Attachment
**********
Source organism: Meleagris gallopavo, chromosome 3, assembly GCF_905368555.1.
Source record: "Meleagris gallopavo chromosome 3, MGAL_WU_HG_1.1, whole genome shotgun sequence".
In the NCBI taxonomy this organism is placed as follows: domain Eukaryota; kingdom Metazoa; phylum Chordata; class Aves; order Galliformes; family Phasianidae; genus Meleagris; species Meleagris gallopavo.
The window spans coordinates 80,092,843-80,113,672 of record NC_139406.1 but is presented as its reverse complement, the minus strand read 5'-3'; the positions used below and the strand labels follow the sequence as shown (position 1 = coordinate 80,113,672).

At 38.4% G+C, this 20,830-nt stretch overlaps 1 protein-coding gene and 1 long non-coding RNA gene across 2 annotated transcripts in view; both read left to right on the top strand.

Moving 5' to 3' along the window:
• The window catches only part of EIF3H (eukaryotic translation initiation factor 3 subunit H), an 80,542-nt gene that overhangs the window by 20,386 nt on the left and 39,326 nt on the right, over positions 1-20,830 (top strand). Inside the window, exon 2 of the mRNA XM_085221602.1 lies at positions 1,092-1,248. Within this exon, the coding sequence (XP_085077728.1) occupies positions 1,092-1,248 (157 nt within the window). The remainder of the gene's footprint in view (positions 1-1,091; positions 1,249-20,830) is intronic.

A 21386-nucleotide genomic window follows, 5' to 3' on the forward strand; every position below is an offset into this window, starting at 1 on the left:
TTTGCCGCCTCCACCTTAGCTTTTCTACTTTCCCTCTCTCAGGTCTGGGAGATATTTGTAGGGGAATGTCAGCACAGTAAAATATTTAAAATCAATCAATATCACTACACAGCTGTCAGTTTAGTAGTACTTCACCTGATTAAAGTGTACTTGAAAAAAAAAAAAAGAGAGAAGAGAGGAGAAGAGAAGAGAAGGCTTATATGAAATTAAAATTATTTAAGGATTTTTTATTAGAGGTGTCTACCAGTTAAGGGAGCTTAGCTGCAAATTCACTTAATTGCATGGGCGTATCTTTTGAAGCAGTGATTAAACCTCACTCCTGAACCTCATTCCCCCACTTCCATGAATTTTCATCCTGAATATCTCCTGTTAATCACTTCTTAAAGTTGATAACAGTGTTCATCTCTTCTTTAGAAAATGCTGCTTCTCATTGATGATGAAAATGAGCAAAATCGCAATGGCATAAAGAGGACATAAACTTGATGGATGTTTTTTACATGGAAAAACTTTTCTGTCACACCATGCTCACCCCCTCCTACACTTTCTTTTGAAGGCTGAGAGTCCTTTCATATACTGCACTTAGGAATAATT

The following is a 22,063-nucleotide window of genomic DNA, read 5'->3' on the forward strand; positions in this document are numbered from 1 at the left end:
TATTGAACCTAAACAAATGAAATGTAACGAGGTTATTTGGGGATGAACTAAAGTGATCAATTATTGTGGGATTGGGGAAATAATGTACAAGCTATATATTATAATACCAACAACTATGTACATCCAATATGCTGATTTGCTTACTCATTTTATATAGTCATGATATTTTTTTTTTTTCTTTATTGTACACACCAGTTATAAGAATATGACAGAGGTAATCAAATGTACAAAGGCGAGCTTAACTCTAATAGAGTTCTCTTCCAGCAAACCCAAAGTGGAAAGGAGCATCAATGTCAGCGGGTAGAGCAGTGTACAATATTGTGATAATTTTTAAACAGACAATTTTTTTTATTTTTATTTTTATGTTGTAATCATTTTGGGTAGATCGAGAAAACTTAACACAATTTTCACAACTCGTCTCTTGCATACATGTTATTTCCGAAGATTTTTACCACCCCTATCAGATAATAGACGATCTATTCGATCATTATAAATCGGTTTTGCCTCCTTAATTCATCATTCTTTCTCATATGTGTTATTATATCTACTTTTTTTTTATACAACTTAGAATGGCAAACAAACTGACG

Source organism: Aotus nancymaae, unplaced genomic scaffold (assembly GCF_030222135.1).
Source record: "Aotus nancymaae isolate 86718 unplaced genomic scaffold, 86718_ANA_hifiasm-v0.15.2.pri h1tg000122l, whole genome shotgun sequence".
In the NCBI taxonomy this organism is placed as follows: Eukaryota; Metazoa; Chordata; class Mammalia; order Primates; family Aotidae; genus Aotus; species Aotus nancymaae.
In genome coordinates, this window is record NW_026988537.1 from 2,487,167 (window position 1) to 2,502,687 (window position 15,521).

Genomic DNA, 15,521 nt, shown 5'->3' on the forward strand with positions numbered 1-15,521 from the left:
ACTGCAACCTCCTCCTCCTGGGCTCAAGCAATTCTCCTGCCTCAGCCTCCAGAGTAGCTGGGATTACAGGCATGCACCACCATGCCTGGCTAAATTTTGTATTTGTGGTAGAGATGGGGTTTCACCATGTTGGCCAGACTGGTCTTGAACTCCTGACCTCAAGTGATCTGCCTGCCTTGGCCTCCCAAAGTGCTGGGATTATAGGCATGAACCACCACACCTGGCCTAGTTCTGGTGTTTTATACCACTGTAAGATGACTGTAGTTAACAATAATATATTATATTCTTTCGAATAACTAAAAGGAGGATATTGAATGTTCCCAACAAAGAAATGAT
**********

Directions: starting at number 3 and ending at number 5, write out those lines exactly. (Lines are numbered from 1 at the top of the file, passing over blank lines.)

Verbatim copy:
In the NCBI taxonomy this organism is placed as follows: domain Eukaryota; kingdom Metazoa; phylum Chordata; class Aves; order Galliformes; family Phasianidae; genus Meleagris; species Meleagris gallopavo.
The window spans coordinates 80,092,843-80,113,672 of record NC_139406.1 but is presented as its reverse complement, the minus strand read 5'-3'; the positions used below and the strand labels follow the sequence as shown (position 1 = coordinate 80,113,672).

At 38.4% G+C, this 20,830-nt stretch overlaps 1 protein-coding gene and 1 long non-coding RNA gene across 2 annotated transcripts in view; both read left to right on the top strand.